With 100,000 students in the Provo area, many paying just $4,000 a semester in tuition, prospective employees emerge from universities debt-free and sales-driven. At BYU, 65 percent of students go on a mission as part of their Mormon faith, many of whom learn a second language. Research by BYU Marriott School professor Jeff Dyer, MIT’s Hal Gregersen and Harvard Business School’s Clayton Christensen has found that people who live six months abroad are twice as likely to start a new product or company. At Qualtrics, where Jared Smith helped instil Google-style hiring processes and interview questions upon his return from a six-year stint, completion of a Mormon mission counts as “sales adversity training”, which boosts a candidate’s résumé—bonus points if the candidate went “somewhere hard”. Until it raised $70 million from Sequoia and Accel Partners in 2012, Qualtrics was light on engineers but heavy on young salespeople willing to work relatively cheap. “That’s how you make 100,000 cold calls in a quarter and don’t get fazed,” Jared says.
Collaboration helps. You won’t find turf wars or ego-driven battles among Utah cloud companies. In June, Domo sent a delegation to Health Catalyst for four hours, and that’s quite typical. Each niche within the same field is respected by the others. While James is rare in sitting on InsideSales’s board of directors, the whole group maintains endless text threads and even vacation together. “I’m a businessman, but we trust each other,” says Skonnard at Pluralsight. “There’s a shared vision for Utah that unifies us.”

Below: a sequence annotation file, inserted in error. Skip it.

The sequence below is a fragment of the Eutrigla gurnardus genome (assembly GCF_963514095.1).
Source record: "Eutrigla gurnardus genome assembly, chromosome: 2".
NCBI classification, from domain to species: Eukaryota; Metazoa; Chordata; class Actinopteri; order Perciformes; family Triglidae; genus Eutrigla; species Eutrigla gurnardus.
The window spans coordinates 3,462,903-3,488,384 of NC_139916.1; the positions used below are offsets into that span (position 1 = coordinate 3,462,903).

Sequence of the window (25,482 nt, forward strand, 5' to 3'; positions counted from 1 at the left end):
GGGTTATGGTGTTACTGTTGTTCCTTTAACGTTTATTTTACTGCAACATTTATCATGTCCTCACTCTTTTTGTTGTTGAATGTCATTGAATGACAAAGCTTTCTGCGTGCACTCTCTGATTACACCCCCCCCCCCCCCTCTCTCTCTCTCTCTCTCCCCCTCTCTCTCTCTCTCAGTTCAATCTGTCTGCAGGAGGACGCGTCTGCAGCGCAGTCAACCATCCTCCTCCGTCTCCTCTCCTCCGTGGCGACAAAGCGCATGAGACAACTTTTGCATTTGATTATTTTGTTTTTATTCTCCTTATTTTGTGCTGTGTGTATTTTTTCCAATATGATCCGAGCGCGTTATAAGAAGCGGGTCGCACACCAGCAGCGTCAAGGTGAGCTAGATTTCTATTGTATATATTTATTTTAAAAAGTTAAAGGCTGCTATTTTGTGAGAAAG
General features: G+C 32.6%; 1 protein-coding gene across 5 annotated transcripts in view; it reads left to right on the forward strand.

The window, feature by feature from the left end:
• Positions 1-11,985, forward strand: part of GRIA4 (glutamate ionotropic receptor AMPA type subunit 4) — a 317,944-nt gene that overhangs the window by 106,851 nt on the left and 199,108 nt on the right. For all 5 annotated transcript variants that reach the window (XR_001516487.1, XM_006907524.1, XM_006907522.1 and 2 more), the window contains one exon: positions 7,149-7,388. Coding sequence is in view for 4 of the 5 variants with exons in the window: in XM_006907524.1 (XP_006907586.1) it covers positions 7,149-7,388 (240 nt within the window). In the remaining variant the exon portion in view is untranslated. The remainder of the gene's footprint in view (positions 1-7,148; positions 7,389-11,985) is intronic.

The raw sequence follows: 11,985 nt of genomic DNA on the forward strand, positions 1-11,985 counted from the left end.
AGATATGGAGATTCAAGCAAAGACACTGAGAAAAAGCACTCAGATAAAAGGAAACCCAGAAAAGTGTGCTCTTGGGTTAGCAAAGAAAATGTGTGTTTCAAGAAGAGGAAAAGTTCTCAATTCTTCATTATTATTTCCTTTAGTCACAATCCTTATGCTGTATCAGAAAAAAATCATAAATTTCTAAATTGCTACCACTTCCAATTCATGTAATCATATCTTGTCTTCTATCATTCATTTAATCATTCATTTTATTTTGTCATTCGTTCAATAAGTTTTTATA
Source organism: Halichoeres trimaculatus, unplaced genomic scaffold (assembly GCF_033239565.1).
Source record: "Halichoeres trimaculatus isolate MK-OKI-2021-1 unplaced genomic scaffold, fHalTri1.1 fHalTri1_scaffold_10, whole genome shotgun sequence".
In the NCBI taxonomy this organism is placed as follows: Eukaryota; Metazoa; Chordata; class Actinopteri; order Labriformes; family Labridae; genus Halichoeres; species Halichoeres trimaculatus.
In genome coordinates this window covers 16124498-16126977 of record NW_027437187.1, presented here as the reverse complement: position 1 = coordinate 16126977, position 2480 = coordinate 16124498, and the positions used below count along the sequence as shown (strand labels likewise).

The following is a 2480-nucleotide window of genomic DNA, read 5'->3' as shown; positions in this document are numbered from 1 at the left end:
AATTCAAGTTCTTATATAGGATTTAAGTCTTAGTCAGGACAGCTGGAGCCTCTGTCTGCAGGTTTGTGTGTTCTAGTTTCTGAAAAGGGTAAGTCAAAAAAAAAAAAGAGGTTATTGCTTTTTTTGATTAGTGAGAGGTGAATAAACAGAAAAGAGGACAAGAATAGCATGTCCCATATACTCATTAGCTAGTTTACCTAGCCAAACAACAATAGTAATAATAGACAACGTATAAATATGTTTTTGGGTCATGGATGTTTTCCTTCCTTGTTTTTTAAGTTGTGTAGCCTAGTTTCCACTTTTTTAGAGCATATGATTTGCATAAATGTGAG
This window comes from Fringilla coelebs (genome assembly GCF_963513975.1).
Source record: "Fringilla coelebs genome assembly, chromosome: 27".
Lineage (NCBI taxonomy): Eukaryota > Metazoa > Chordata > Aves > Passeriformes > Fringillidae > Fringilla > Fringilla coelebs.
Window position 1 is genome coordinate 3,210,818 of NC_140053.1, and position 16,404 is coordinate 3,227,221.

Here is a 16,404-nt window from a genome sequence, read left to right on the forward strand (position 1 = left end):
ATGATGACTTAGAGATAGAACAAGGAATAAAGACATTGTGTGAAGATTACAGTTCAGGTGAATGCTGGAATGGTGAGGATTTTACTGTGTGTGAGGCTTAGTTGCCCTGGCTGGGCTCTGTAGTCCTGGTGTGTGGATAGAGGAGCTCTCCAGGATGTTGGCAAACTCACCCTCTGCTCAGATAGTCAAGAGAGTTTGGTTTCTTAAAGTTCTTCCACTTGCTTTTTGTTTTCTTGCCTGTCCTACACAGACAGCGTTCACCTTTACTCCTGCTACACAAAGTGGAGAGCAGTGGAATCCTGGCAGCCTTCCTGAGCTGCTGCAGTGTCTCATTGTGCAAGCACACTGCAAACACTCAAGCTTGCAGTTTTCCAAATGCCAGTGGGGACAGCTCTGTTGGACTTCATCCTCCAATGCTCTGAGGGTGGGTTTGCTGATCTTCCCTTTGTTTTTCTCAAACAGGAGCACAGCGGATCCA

Utah’s cloud-based surge remains contingent on one thing: More outside talent. Which is why, ostensibly, Smith and James find themselves at Oakland’s Oracle Arena, at the clinching Game 5 of the NBA Finals. Yes, they love hoops. But they love recruiting more, especially from the Bay Area, including shelling out $10,000 per seat for the hottest ticket of the year in a region smitten with the Golden State Warriors. After spending the day interviewing candidates in San Francisco, Smith works the crowd, all the way down to courtside, like a seasoned politician.